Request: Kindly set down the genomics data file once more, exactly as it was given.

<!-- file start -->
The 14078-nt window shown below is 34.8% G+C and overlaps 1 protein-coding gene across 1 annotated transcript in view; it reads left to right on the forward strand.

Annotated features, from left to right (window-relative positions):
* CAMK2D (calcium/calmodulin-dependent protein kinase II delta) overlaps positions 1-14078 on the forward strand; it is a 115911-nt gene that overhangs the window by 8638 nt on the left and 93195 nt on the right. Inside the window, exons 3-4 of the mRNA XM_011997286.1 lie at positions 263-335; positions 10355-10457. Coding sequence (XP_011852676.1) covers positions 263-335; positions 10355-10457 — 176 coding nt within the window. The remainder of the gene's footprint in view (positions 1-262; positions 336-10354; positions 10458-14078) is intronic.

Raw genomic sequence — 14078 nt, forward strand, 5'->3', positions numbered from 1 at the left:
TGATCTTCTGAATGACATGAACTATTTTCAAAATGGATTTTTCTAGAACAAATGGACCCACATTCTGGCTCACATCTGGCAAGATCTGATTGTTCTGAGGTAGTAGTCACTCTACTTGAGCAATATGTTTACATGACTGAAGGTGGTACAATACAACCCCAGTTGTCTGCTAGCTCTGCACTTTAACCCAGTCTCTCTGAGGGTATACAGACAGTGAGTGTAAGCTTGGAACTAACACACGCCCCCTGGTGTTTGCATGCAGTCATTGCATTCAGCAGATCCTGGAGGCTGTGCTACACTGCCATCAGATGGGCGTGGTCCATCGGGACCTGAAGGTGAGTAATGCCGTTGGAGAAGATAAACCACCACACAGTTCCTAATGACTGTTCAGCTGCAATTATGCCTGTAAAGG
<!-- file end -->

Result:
The 14078-nt window shown below is 34.8% G+C and overlaps 1 protein-coding gene across 1 annotated transcript in view; it reads left to right on the forward strand.

Annotated features, from left to right (window-relative positions):
* CAMK2D (calcium/calmodulin-dependent protein kinase II delta) overlaps positions 1-14078 on the forward strand; it is a 115911-nt gene that overhangs the window by 8638 nt on the left and 93195 nt on the right. Inside the window, exons 3-4 of the mRNA XM_011997286.1 lie at positions 263-335; positions 10355-10457. Coding sequence (XP_011852676.1) covers positions 263-335; positions 10355-10457 — 176 coding nt within the window. The remainder of the gene's footprint in view (positions 1-262; positions 336-10354; positions 10458-14078) is intronic.

Raw genomic sequence — 14078 nt, forward strand, 5'->3', positions numbered from 1 at the left:
TGATCTTCTGAATGACATGAACTATTTTCAAAATGGATTTTTCTAGAACAAATGGACCCACATTCTGGCTCACATCTGGCAAGATCTGATTGTTCTGAGGTAGTAGTCACTCTACTTGAGCAATATGTTTACATGACTGAAGGTGGTACAATACAACCCCAGTTGTCTGCTAGCTCTGCACTTTAACCCAGTCTCTCTGAGGGTATACAGACAGTGAGTGTAAGCTTGGAACTAACACACGCCCCCTGGTGTTTGCATGCAGTCATTGCATTCAGCAGATCCTGGAGGCTGTGCTACACTGCCATCAGATGGGCGTGGTCCATCGGGACCTGAAGGTGAGTAATGCCGTTGGAGAAGATAAACCACCACACAGTTCCTAATGACTGTTCAGCTGCAATTATGCCTGTAAAGG